Darius Stills ready to show it’s also his time to shine on defensive line

West Virginia junior defensive tackle Darius Stills, long overshadowed by the exploits of his father Gary and brother Dante, is coming into his own this spring.

MORGANTOWN, W.Va. — Darius Stills has always had a harder time getting recognized than your typical 6-foot-1, 290-pound human.

He’s always been the son of Gary Stills, a former all-conference West Virginia linebacker who went on to a nine-year NFL career. He’s also been the brother of Dante Stills, who was always more highly coveted as a high school recruit. Even though Dante was a year younger, the vast majority of college coaches were scouting games at Fairmont Senior to watch him rather than Darius.

Even after his first media session since arriving at West Virginia, Darius had to correct one media outlet for mistakenly tweeting about Thursday’s interview with Dante when it was, in fact, Darius.

That part he has gotten used to, at least.

“Most people, when they meet me and Dante, they usually think we’re twins,” Darius said.

Fortunately for Darius, defensive line coach Jordan Lesley can easily tell the two apart.

“He’s got that down pat,” Darius said. “I’m kind of shocked he doesn’t [confuse us].”

It’s a good thing that’s the case. So far this spring, Darius has been the one turning heads. The elder Stills brother has been running as the nose tackle on the No. 1 defense while Dante is in a battle with Reese Donahue to become a starting end.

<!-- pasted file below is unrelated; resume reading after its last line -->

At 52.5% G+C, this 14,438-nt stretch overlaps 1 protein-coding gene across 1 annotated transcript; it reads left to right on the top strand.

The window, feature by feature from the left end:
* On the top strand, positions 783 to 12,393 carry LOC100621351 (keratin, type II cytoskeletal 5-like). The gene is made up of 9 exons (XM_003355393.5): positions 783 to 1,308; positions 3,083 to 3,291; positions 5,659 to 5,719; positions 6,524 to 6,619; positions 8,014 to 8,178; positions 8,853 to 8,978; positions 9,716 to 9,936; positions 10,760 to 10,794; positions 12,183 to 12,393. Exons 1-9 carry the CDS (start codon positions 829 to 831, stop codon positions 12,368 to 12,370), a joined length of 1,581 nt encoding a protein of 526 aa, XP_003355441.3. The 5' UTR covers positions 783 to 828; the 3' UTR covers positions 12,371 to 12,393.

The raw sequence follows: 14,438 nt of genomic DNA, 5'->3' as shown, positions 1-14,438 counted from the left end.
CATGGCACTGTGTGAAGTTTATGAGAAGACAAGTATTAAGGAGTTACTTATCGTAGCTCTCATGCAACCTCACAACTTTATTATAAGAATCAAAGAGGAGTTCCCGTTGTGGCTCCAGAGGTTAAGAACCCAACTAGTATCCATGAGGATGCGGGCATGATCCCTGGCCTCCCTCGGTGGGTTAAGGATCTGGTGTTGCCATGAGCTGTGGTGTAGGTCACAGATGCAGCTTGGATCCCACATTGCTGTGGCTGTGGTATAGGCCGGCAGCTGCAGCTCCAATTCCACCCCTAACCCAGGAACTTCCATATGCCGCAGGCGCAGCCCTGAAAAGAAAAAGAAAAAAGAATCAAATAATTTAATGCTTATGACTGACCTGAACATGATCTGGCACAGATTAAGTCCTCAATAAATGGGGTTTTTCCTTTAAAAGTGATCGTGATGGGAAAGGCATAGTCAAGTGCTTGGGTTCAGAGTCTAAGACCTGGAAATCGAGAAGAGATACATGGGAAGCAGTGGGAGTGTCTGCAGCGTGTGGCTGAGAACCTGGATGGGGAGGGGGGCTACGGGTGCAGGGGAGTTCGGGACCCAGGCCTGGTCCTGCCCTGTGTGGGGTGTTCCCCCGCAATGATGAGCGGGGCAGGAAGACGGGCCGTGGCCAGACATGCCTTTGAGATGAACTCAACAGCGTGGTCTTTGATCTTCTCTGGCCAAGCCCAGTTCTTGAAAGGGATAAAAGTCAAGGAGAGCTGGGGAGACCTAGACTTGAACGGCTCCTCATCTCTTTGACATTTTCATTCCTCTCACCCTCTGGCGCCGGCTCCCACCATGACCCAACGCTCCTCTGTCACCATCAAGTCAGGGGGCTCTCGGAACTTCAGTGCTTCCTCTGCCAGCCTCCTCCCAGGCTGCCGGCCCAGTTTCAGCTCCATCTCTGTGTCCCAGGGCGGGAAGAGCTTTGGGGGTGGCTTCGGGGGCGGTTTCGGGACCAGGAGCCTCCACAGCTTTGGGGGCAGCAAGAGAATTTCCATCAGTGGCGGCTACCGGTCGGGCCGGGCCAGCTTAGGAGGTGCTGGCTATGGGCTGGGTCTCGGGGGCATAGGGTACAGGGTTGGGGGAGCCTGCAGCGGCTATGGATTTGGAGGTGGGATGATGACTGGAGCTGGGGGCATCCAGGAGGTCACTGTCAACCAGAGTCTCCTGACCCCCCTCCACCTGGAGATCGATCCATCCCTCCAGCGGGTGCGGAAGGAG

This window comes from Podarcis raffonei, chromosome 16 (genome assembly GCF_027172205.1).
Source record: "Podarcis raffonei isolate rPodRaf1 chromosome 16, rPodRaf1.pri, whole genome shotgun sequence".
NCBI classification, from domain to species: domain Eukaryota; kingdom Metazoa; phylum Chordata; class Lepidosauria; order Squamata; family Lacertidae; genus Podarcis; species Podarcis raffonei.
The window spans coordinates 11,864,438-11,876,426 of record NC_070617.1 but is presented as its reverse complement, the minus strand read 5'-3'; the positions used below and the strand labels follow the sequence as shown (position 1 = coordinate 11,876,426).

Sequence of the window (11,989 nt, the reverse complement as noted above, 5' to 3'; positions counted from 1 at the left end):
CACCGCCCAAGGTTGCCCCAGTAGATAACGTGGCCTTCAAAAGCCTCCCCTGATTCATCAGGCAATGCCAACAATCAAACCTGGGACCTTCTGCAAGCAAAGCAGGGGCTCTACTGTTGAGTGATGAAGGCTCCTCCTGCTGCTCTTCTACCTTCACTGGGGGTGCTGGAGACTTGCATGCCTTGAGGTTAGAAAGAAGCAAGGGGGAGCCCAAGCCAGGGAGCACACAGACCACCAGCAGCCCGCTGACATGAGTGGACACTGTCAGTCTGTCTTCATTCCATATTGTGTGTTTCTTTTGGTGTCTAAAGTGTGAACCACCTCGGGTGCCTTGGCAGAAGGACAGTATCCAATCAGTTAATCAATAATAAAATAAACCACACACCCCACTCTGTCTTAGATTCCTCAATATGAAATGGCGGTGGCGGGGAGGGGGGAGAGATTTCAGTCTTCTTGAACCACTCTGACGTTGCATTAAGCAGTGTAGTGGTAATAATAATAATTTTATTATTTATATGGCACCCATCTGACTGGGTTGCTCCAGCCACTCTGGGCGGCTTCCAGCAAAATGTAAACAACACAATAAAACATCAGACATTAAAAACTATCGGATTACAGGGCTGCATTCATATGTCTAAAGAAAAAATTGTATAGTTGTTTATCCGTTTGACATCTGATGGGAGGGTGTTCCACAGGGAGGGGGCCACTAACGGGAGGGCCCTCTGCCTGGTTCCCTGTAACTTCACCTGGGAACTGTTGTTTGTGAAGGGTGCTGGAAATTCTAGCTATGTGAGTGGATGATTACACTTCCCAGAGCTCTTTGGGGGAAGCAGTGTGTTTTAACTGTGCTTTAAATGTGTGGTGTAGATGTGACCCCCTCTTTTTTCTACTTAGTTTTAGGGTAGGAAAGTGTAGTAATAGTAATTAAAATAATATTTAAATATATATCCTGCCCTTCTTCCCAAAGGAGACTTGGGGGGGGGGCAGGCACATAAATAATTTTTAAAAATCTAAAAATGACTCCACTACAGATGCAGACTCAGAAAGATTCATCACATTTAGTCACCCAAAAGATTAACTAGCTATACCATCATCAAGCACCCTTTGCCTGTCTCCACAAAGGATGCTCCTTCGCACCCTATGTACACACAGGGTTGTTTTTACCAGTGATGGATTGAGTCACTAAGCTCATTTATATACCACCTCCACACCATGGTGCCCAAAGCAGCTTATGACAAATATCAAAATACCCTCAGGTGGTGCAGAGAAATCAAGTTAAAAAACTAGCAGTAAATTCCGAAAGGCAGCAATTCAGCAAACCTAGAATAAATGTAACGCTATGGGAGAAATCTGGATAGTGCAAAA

“Darius Stills, so far, has been one of the most impressive [linemen],” Lesley said last week.

Dante made the bigger impression last season, getting named a Freshman all-American by The Athletic and ESPN.com.

Darius opened his season with a bang thanks to 2.5 tackles for loss against Tennessee, but only got one more the rest of the year. However, he ended on a strong note against Syracuse in the Camping World Bowl. Stills’ chase-down sack of Orange quarterback Eric Dungey — he surprisingly managed to beat linebacker David Long to their prey — was one of the most athletic moments of the game.

“I like to prove people wrong. They don’t expect a 300-pound nose guard to do that,” Darius said. “So I have to prove to them nose guards are athletic too.”

This chip has existed on Darius’ shoulder for quite some time now, fueled by those who ignored him while fawning over Dante’s strength and athleticism.

“The reason I’m here is off of people who didn’t believe I could be here,” Darius said. “And I’m glad for that. I’d rather be slept on than praised by everybody. At the time, I was upset a lot. I would get these ‘no’s’ from other schools. But that motivated me a lot.”

Naturally, Dante also serves as a constant source of inspiration.

“We push each other to limits I didn’t even think I could go,” Darius said. “Competing with him in the wintertime, it makes you realize how far you can push yourself when you’re past being tired. On the field, I’ll get on him about stuff and he’ll get on me about stuff. It’s kind of a mutual thing.”

Darius hopes there will be more opportunities for both brothers to be on the field at the same time in the upcoming season.

“Whenever me and Dante are on the field,” he said, “something magic is going to happen.”

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